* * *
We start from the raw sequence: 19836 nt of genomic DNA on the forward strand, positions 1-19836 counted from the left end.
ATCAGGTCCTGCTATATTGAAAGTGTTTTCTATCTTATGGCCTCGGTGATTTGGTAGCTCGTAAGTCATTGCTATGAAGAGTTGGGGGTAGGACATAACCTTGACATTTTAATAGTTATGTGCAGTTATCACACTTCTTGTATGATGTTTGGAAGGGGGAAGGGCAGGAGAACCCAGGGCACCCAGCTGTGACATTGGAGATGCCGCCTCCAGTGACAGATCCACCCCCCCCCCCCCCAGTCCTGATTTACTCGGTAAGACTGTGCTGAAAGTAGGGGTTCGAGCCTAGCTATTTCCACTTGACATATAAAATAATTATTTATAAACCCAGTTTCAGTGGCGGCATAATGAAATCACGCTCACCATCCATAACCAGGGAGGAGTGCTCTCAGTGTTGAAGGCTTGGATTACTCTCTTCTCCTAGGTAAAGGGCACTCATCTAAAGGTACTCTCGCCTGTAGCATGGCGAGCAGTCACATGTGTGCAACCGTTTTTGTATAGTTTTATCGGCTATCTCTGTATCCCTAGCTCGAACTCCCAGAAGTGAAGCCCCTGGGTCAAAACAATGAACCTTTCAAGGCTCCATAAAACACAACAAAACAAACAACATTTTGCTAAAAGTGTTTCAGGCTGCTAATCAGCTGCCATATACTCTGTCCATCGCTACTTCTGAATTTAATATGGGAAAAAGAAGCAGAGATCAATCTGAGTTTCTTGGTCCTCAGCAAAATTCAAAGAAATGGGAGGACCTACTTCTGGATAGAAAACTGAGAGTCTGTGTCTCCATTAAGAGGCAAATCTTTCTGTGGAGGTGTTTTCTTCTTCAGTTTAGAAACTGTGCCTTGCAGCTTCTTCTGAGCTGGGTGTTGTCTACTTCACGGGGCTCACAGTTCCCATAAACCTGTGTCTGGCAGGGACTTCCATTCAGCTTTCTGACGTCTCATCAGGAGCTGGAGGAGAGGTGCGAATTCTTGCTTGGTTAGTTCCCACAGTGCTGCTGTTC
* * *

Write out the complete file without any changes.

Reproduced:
We start from the raw sequence: 19836 nt of genomic DNA on the forward strand, positions 1-19836 counted from the left end.
ATCAGGTCCTGCTATATTGAAAGTGTTTTCTATCTTATGGCCTCGGTGATTTGGTAGCTCGTAAGTCATTGCTATGAAGAGTTGGGGGTAGGACATAACCTTGACATTTTAATAGTTATGTGCAGTTATCACACTTCTTGTATGATGTTTGGAAGGGGGAAGGGCAGGAGAACCCAGGGCACCCAGCTGTGACATTGGAGATGCCGCCTCCAGTGACAGATCCACCCCCCCCCCCCCCAGTCCTGATTTACTCGGTAAGACTGTGCTGAAAGTAGGGGTTCGAGCCTAGCTATTTCCACTTGACATATAAAATAATTATTTATAAACCCAGTTTCAGTGGCGGCATAATGAAATCACGCTCACCATCCATAACCAGGGAGGAGTGCTCTCAGTGTTGAAGGCTTGGATTACTCTCTTCTCCTAGGTAAAGGGCACTCATCTAAAGGTACTCTCGCCTGTAGCATGGCGAGCAGTCACATGTGTGCAACCGTTTTTGTATAGTTTTATCGGCTATCTCTGTATCCCTAGCTCGAACTCCCAGAAGTGAAGCCCCTGGGTCAAAACAATGAACCTTTCAAGGCTCCATAAAACACAACAAAACAAACAACATTTTGCTAAAAGTGTTTCAGGCTGCTAATCAGCTGCCATATACTCTGTCCATCGCTACTTCTGAATTTAATATGGGAAAAAGAAGCAGAGATCAATCTGAGTTTCTTGGTCCTCAGCAAAATTCAAAGAAATGGGAGGACCTACTTCTGGATAGAAAACTGAGAGTCTGTGTCTCCATTAAGAGGCAAATCTTTCTGTGGAGGTGTTTTCTTCTTCAGTTTAGAAACTGTGCCTTGCAGCTTCTTCTGAGCTGGGTGTTGTCTACTTCACGGGGCTCACAGTTCCCATAAACCTGTGTCTGGCAGGGACTTCCATTCAGCTTTCTGACGTCTCATCAGGAGCTGGAGGAGAGGTGCGAATTCTTGCTTGGTTAGTTCCCACAGTGCTGCTGTTC